Member Spotlight: East End Market
Member Spotlight: East End Market
John Rife’s East End Market gives talented, aspiring restauranteurs, artisans and entrepreneurs the opportunity to bring their concept to a shared venue that offers lower overhead costs and a built-in audience of potential customers. Operating since November of 2013, the market and food hall is currently home to more than a dozen vendors ranging from the iconic cookies of Gideon’s Bakehouse to the handmade leather, apparel and other wares at Freehand Goods.
This Friday, April 29, from 5-9 p.m., East End is hosting its seasonal maker’s fair, the Evening Exchange, featuring 15 additional vendors, live music and of course food and drinks out in the garden.
East End is constantly in motion as vendors grow and move on to their own brick and mortar locations and new concepts take root. “We just opened The Neighbors, a retail store and craft cocktail lounge. As part of that we have an eight-seat chef’s table experience called Camille, which was just awarded best new restaurant by the Orlando Sentinel,” says Rife.
“It’s awesome to see them grow and take on a new space. The goal is to help people get to the next level and bring awareness to them,” says Rife, a central Florida native with a real estate development background and a passion for helping these entrepreneurs make Orlando a standout culinary destination.
Other big news includes Dochi Donuts opening a new store in the downstairs area, and will be open every day of the week, and Wafu, a Japanese fish shaped waffle sandwich concept offering sweet and savory options opening a storefront.
“In the back of market we have a four-station commissary style kitchen,” says Rife, where entrepreneurs can work, create and test out their concepts and ideas. “They get billed for only the hours they use it, instead of renting a food kitchen for all day every day.” As for Orlando’s burgeoning food hall scene, Rife says, “You’re seeing it pop up all over town. Plant Street Market, the Bumby Arcade coming soon, the Milkhouse. You’re seeing a lot of collaboration that I think we’ve fostered. A lot of these little concepts can’t survive by themselves squeezed between a nail salon and a drycleaner in a small strip mall. So, a lot of people are looking to collaborate and be strong together.”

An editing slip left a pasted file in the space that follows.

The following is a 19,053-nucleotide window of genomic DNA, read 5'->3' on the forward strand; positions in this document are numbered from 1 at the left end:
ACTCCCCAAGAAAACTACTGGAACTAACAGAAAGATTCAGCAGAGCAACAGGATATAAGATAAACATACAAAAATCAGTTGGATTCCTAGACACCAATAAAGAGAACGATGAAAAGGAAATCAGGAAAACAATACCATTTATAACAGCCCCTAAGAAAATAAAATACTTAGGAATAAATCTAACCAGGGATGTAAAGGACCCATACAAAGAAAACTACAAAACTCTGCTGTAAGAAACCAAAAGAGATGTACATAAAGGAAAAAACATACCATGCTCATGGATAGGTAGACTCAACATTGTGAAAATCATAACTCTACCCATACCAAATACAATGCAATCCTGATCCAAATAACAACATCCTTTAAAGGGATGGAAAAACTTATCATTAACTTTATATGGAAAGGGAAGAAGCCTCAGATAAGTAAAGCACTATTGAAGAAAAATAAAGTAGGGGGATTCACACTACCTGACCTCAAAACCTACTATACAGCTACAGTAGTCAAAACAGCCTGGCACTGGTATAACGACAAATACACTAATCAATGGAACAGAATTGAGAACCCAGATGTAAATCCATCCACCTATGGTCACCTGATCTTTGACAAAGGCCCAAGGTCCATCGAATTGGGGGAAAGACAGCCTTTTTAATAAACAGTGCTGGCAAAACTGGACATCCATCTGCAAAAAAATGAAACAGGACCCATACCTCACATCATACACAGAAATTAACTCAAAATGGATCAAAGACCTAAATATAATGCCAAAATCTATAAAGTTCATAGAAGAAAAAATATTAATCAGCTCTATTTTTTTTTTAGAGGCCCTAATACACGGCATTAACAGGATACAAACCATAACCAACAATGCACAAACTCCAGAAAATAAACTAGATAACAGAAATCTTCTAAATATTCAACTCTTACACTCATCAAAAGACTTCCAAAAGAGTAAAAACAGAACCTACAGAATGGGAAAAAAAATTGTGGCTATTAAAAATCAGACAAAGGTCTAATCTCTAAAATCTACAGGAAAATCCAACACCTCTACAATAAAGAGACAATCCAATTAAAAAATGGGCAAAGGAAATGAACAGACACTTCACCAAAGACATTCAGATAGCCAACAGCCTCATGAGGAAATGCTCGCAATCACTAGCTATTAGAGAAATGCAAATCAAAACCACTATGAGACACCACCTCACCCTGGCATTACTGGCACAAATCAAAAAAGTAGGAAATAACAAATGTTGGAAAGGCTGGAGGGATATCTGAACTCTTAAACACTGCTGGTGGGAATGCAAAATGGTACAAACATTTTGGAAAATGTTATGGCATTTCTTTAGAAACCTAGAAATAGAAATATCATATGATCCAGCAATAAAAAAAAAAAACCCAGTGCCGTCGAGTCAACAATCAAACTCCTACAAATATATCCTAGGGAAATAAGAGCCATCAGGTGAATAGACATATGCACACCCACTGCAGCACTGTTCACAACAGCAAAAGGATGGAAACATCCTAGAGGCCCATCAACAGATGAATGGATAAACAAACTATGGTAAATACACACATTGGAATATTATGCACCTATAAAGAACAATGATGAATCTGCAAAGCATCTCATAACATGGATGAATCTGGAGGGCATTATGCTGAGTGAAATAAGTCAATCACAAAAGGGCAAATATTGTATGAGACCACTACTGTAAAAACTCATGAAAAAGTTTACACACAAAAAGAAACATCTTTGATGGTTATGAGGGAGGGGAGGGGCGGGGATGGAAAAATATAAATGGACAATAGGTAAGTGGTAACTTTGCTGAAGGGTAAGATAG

“Nothing makes me happier than to find out about some new concept that’s coming that I didn’t have a part in,” says Rife, who genuinely wants to see all of the culinary entrepreneurs and restauranteurs succeed and continue to build up Orlando’s reputation as a foodie destination. “We want to be seen as a top-tier destination for food and restaurants. I’m keen on helping these entrepreneurs build and succeed. The wealth stays local and there’s real money to be made once they build their following and open second and third locations. It’s not just minimum wage jobs; they’re able to offer higher paying jobs where employees make careers out of it and stay for life,” says Rife.
As for where Orlando is getting this constant stream of talent, Rife says “What we are seeing is people that have been trained elsewhere, New York, San Francisco, Miami, and they’re coming back here having been the right-hand person to some of the nation’s to chefs.” He also notes that the Michelin Guide is going to start rating Orlando restaurants. “So there is a push for restauranteurs to be the first to achieve a Michelin star,” says Rife.
East End’s current vendors include The Neighbors, Winter Park Biscuit Company, Dochi, Domu, Farm & Haus, Freehand Goods, Gideon’s Bakehouse, Hinckley’s Fancy Meats, La Femme du Fromage, Lineage Coffee Roasting, Olde Hearth Bread Company, Porch Therapy, Skybird Juice Bar, La Boutique by LFdF, and Steven Miller Photography. To read more about the vendors at East End Market and see menus, visit their website.